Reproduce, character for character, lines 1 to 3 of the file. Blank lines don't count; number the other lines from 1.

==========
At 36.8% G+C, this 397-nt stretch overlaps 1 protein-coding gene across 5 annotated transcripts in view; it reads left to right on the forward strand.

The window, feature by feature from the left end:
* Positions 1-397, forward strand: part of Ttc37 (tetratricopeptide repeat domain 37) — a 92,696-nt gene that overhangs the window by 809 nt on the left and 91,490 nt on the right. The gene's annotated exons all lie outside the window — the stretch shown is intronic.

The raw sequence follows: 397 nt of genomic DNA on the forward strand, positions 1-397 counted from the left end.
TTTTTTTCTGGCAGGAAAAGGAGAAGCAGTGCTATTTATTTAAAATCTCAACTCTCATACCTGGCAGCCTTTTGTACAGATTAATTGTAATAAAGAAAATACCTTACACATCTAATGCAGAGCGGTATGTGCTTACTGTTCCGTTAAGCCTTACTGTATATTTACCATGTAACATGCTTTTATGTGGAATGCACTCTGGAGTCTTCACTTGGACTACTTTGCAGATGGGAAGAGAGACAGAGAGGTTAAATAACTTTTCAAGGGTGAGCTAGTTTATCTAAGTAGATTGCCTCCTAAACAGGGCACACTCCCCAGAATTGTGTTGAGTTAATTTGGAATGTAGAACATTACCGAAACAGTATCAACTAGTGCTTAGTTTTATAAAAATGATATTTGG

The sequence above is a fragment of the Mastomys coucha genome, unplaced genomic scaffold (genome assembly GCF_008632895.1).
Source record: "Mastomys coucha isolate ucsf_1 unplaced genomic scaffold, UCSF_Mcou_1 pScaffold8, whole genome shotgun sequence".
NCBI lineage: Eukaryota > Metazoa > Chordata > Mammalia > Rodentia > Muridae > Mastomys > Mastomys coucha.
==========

At 36.8% G+C, this 397-nt stretch overlaps 1 protein-coding gene across 5 annotated transcripts in view; it reads left to right on the forward strand.

The window, feature by feature from the left end:
* Positions 1-397, forward strand: part of Ttc37 (tetratricopeptide repeat domain 37) — a 92,696-nt gene that overhangs the window by 809 nt on the left and 91,490 nt on the right. The gene's annotated exons all lie outside the window — the stretch shown is intronic.